Olympic sprinters, food truck owners to open downtown Lawrence barbecue restaurant
photo by: Chad Lawhorn/Journal-World
Two Olympic sprinters — one former and one current — are opening a barbecue restaurant in downtown Lawrence. That makes it tempting to say there must be something in the sauce, but I know from experience that the only thing barbecue sauce quickens is the need for more Wet Wipes. (Or perhaps a walk-through at one of those auto car washes, if I tackle a full slab of ribs.)
The sauce, though, at Gold Medal BBQ Co. is expected to be pretty special. It is a seventh-place finisher at a recent Memphis in May event, which is one of the premier barbecue competitions in the country, said co-owner Kyle Clemons.
“But I also say that good barbecue doesn’t need sauce,” Clemons said. “But we will have sauce that is so good it will add to it.”
And, rest assured, Clemons has a high standard for good. He’s an Olympic gold medal winner, as a member of the 4×400 meter 2016 relay team that competed in the Rio de Janeiro Olympics. Clemons ran in those Olympics after completing a record-setting track and field career at the University of Kansas in 2013. Clemons is taking a year off from professional track while he sets up this restaurant, but his business partner definitely is not.
Clemons is married to Christina Clemons, who is set to compete in the upcoming Tokyo Olympics in the 100 meter hurdles. Christina — a former Ohio State track star — is now based in Lawrence, and is doing her training for the Olympics at KU, while also helping open Gold Medal BBQ.
“Right now, it is just about staying sharp at this point,” Christina said of her training schedule, which she said has her “only” doing workouts of about three hours at a time.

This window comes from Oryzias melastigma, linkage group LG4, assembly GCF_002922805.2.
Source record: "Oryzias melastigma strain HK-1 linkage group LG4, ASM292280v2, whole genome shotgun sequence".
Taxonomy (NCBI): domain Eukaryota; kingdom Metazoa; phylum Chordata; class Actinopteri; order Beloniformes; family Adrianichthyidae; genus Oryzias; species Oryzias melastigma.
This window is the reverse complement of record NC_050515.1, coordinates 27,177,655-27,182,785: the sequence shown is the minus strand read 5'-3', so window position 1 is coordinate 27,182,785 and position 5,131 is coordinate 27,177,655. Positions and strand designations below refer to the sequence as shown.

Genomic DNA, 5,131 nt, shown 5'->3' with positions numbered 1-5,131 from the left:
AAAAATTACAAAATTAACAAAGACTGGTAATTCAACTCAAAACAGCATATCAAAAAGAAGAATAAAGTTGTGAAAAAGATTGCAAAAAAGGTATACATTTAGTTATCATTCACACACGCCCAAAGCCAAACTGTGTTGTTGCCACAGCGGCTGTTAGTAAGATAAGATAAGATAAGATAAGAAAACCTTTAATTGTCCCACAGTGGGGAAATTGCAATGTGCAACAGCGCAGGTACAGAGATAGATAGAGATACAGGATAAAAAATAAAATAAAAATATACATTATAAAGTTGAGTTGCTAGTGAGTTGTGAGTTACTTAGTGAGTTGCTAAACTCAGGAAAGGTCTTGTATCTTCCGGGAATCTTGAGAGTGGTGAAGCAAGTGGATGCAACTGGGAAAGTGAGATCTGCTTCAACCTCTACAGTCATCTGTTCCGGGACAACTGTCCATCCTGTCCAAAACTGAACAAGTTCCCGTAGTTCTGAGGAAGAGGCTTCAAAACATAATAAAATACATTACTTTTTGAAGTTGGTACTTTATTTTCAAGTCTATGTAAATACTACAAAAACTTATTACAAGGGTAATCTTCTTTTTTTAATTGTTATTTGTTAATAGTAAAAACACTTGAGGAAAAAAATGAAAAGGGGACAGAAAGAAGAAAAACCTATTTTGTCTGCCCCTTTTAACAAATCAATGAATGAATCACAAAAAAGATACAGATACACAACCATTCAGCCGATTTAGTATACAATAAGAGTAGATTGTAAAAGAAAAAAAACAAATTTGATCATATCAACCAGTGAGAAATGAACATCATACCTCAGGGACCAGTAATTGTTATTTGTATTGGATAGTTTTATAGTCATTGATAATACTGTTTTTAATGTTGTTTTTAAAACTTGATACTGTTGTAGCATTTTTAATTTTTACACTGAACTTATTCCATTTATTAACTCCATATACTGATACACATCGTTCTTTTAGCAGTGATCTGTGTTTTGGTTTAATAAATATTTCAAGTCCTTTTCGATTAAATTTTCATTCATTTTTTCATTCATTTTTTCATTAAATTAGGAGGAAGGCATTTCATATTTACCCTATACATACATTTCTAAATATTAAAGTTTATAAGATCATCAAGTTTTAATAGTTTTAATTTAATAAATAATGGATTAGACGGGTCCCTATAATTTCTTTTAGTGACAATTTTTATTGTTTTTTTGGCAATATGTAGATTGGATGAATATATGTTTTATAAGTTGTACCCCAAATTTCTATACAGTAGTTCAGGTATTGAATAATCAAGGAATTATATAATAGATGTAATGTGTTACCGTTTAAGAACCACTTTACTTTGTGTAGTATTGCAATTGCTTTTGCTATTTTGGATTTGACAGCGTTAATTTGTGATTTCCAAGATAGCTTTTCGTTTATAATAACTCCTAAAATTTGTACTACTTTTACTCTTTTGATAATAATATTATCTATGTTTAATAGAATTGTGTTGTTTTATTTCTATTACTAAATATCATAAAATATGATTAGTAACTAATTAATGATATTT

(I received no word on whether sampling the barbecue sauce is part of the training schedule, but I’m going to keep my working assumption that a certain amount of barbecue sauce is vital for proper lubrication of my joints and muscles.)
Gold Medal plans to open in early August in the space at Ninth and New Hampshire streets that formerly housed Lark a Fare, and before that the Port Fonda Mexican restaurant. The restaurant comes on the heels of the couple opening a food truck — also named Gold Medal BBQ — in 2019.
Look for the restaurant to include a heavy dose of traditional barbecue classics, such as pulled pork, brisket, chicken and ribs. Kyle said his recipes call for a mix of oak and hickory woods to add the smoke flavor to the dishes. The barbecue will have a Kansas City style to it — brisket will be an important component of the menu — but it also will have some Memphis barbecue influences as well. Kyle credits his barbecue knowledge to his father, who has operated a successful competition barbecue team out of Arkansas for years, and has long competed in the Memphis barbecue circuit.
“We’re not going to rely just on the wood for the flavor,” Kyle said. “We are going to have a really good dry rub. The meat will be really seasoned. A lot of places here don’t dry rub like they do in Memphis.”
In addition to the classic dishes, Kyle said the restaurant would have special days where it offers smoked turkey legs. Hamburgers also will be a regular part of the menu, and the establishment will feature a full bar.
But he thinks it will be a side dish that will be particularly popular. Christina makes a sweet potato casserole that quickly became a customer favorite on the food truck.
“She made it for us for the first time at Thanksgiving, and my grandma walked up to her and told her that dish was the talk of the town,” he said. “It is sweet, but there’s no marshmallows in it. I’m not going to tell the secret. I want to leave a little to the imagination.”
Christina said the restaurant was planning to do several things to get connected with the community.
“We want people to feel comfortable coming in here,” Christina said. “We want people to feel at home.”
Well, if your home includes two world-class sprinters. (I would have been much faster in such a home, because my continual life goal is to beat all my family members to the dinner table.) Both Kyle and Christina said they thought their lives as high-level athletic competitors would help them in the restaurant venture.
“In track and field we win or lose by milliseconds,” Kyle said. “We’re not going to neglect anything.”
They also aren’t going to be afraid to push a little harder.
“When you are running in the Olympics, it is brutal,” Kyle said. “You have your country across your chest. You don’t want to let anyone down. We’re not going to let anyone down with this either.”